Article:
|Sometime between when I made yogurt put it in the fridge to chill and I snapped this pic a full quart was consummed in a day & half. DD#3 alibi up girl.|
Greek style yogurt is one of the few made from scratch items that my children actually eat too much of, especially my last baby. She will eat yogurt with fruit, yogurt with jam or jelly for breakfast, lunch, and as an afternoon snack.
This week while she's sorting around the pantry shelves for home canned fruit I'm enjoying not so fresh strawberries with a few mushy kiwis sweetened with homegrown Stevia for myself.
It really does make a nice afternoon snack.
Cost of Making like a Greek
$2.34 Gallon of 2% Milk @ Aldis
.99 Plain Yogurt (starter culture)
$5.99 Dry Nonfat Powdered Milk @ Aldis - $5.99/25.6 oz
$9.32 = 160 oz. Greek style plain yogurt or 6¢ per oz.
Using the entire box of powdered milk not only gives an extra quart of yogurt (not pictured d/t last baby) increases the protein content, and gives that thick pudding consistency.
Another option is to use plain gelatin as a thickener.
To answer every one's question no I don't own a yogurt maker.
I do own a good quality stainless steel stock pot, long handled stainless steel spoon, and of course mason jars. Personally I use one of my trusty old Roncho Electric food dehydrators to incubate. If the wood stove is fired up I set the jars on long legged trivets with a cookie sheet behind to reflect the stove's warmth.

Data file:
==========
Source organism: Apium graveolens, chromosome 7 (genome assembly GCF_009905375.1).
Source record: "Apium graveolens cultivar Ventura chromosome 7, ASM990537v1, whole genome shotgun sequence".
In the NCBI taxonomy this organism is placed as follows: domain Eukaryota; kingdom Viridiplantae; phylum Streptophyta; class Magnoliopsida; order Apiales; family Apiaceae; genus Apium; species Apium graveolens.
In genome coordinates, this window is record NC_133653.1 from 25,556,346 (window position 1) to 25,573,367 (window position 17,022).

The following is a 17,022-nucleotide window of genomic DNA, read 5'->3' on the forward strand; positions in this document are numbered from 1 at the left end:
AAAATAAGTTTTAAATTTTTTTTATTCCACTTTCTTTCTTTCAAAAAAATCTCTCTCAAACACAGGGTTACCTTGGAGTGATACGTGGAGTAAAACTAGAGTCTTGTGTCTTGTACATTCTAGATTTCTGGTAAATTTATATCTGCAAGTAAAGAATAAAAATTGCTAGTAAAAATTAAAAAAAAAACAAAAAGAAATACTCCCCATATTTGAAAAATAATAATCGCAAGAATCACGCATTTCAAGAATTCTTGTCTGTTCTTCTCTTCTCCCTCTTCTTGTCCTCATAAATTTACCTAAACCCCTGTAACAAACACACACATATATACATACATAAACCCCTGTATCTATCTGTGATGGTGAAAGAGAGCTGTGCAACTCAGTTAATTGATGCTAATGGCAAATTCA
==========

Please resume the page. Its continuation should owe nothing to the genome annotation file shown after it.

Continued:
David B. Fankhauser, Ph.D. site is where I first learned to make yogurt. Excellent directions he does a wonderful job of explain all the scientific aspects. While your there check out his pages on cheese making. You never know when you'll come across a great deal on milk either @ the grocery of off the back of a truck.
What's the point of scoring a great opportunity if you don't have the skills to fully utilize your good fortune ?
K, almost forgot about the cost of toppings which varies anywhere from pretty much just the cost of a canning lid, flavorings or spices, and sugar if I either grow or score free fruit such as Strawberries & Rhubarb or Almond flavored Peaches.
Canning with a thought toward yogurt toppings (think also pancake/waffle/pound cake) lends well to second run or wind fall fruit. That is fruit that has been discounted due to being a bit past it's prime. This fruit is more labor intensive often requiring patience with a paring knife to cut out bruised & bad sections so take that into account when your negotiating a deal @ the farmers market or fruit stand. Figure a good 3rd of what you'll buy will end up in the compost pile
Also remember that once you buy it you need to process it a.s.a.p. as in yesterday.
~~ pelenaka ~~
who needs to defrost her shoebox of a freezer